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Christians, NGOs Assisting Refugee Survivors; More Aid Needed

Following last week’s tragic massacre in Burundi, the National Council of Churches in Burundi and other NGOs have been providing relief and provisions for the surviving refugees. However, they say mo
( [email protected] ) Aug 21, 2004 03:39 PM EDT

Burundi's government and the U.N. High Commissioner for Refugees have agreed to open two new camps for the 20,000 Congolese Tutsi refugees, after attackers crossed over the border from DR Congo and killed more than 160 in a refugee camp in western Burundi. Meanwhile the National Council of Churches of Burundi is continuing to assist the remaining refugees through the provision of food, non-food relief items and education.

According to the UN's World Food Program, conditions in Gatumba camp are very difficult for the 1,000 survivors.

"After the attack, all the food was burnt. There was a lot of destruction and they're very frightened," Peter Smerdon of the WFP told the BBC's Focus on Africa program.

He said the WFP was providing food for the refugees and a 15-day ration had been given to more than 100 wounded refugees being cared for in hospitals in the capital, Bujumbura.

The Conseil National Des Eglises du Burundi (CNEB, or the National Council of Churches of Burundi), which had been working in the camp of Tutsi Congolese refugees before the attack, reported that the wounded are in different hospitals in the area.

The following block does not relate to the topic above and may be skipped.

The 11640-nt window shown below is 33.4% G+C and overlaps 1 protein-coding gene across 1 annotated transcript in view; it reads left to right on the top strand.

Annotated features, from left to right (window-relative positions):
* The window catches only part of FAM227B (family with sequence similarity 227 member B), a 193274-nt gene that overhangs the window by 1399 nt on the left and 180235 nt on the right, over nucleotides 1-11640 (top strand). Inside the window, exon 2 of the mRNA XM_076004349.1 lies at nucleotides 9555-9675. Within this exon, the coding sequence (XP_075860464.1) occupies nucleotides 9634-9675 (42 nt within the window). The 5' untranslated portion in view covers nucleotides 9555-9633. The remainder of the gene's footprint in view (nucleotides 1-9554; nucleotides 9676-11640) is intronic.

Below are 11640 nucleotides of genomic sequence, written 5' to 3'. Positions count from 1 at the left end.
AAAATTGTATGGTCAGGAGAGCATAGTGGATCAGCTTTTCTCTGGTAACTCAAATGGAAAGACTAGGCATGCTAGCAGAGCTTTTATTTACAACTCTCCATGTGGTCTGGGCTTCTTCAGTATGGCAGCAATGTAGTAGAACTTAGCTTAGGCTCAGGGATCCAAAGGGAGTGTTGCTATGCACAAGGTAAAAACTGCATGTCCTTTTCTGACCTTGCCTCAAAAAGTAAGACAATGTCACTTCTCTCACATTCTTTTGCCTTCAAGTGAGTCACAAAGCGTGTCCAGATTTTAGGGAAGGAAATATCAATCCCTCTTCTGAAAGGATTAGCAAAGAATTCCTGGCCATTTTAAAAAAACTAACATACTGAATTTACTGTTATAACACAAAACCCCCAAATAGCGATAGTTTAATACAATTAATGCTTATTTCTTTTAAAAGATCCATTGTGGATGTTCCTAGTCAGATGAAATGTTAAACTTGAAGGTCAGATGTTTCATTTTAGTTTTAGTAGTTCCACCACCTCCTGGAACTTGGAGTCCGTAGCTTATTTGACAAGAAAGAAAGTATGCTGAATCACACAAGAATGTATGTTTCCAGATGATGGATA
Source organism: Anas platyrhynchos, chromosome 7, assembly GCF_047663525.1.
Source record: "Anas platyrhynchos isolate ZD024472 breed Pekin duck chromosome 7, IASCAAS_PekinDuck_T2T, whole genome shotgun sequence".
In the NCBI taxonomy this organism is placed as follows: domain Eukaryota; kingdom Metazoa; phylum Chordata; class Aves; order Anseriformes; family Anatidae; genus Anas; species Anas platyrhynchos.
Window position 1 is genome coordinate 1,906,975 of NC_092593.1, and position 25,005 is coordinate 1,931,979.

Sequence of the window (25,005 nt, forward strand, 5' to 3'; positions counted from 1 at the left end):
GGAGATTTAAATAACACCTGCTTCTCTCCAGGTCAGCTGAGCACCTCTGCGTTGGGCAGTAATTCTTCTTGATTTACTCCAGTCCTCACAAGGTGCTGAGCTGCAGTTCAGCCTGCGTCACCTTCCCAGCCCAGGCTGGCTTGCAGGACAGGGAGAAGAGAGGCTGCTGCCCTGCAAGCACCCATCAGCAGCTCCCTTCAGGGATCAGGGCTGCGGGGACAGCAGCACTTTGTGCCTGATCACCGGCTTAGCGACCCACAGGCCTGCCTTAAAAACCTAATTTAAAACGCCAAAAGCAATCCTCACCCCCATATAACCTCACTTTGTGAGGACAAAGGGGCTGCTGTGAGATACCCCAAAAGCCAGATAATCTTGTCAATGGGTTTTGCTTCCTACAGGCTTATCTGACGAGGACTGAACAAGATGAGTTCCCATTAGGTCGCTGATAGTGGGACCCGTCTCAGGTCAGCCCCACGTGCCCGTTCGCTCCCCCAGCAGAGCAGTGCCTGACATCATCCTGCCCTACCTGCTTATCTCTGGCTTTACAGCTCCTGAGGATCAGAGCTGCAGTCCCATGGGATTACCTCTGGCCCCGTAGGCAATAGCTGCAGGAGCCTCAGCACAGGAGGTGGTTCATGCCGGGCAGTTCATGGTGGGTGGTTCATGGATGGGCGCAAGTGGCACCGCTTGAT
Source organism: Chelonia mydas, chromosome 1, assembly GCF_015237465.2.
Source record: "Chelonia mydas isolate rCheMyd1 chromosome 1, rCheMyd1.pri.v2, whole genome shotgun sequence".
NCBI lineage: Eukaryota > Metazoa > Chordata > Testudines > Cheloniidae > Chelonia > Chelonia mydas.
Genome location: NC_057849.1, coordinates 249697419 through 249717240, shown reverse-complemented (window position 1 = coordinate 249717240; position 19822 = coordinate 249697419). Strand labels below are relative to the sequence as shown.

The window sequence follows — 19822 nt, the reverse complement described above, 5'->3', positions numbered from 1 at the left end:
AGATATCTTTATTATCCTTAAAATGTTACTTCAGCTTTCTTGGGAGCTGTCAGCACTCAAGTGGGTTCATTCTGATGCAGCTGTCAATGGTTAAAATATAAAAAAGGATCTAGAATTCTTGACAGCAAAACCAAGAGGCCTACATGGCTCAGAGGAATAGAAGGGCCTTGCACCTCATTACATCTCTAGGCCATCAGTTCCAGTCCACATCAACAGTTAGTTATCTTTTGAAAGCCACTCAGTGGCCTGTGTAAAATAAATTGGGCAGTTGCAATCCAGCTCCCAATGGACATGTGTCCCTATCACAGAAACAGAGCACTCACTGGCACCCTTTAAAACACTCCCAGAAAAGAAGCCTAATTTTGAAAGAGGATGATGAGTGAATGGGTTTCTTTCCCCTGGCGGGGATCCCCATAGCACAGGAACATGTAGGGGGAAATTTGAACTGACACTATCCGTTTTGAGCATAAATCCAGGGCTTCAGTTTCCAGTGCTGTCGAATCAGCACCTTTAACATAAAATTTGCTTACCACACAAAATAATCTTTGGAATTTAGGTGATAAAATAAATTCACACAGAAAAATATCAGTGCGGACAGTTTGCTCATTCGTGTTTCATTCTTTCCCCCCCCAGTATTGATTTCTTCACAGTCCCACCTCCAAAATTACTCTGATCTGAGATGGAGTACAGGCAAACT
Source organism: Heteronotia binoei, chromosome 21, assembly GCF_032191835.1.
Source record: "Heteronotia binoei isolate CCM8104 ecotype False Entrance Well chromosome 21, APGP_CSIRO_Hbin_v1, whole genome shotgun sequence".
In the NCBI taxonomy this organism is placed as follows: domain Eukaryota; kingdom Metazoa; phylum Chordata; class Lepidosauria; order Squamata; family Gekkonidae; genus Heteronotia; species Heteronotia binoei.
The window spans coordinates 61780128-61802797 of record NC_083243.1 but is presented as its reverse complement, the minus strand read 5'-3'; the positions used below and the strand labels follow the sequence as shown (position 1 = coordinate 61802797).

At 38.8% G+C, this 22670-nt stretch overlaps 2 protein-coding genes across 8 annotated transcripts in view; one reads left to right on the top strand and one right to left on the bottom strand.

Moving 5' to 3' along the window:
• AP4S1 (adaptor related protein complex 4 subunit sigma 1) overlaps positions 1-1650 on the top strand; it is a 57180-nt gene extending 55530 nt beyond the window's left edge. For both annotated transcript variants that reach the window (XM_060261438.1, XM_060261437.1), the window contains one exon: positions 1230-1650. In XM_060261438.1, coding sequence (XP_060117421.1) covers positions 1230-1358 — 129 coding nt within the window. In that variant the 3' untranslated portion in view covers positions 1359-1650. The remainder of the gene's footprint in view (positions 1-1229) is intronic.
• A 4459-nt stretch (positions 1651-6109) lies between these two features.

CNEB, a member of Action by Churches Together (ACT) International has been assisting refugees from DRC who are living in the camp through the provision of food, non-food relief items and education.

The morning after the attack, staff of CNEB visited the camp along with representatives of other non-governmental organizations working in the area. CNEB reports that its activities to assist the refugees, carried out with support of ACT members around the world under ACT appeal AFBI41, are affected because the supplies of relief items that CNEB distributed earlier were lost when shelters belonging to the refugees were burned in the attacks.

CNEB was not able to help other refugees affected by the attacks because it had exhausted its supplies purchased with Rapid Response Funds from ACT, which were sent in late June to allow CNEB to offer additional assistance to a new wave of refugees from DRC.

"We noticed that all the food they had was burnt, [as well as] clothes, shelter, and all utensils," a spokesperson for NCCB said. Other NGOs, however, were able to supply some food.

The United Nations has asked that the camp, near the border between Burundi and DRC, be moved, which CNEB expects would affect its work there. CNEB also believes that last week's attack will handicap the peace process in Burundi and DRC.

According to CNEB, the Banyamulenge refugees rioted in town and broke cars, attacked the DRC embassy and were dispersed by the police Wednesday morning. After that, they went around the town throwing stones at cars. Meanwhile, a special meeting was being held in Dar es Salaam on the issue of elections, which may take place before the beginning of November 2004.

Currently, the ACT appeal for CNEB, AFBI41, which was issued in February 2004, is still open. Only 32 percent of the requested funds have been received, and the ACT Coordinating Office is encouraging members to continue sending funds for this appeal.

CNEB reports that residents of the camp are in need of replacement clothes and other non-food items. CNEB has also learned that the wounded refugees in hospitals need food.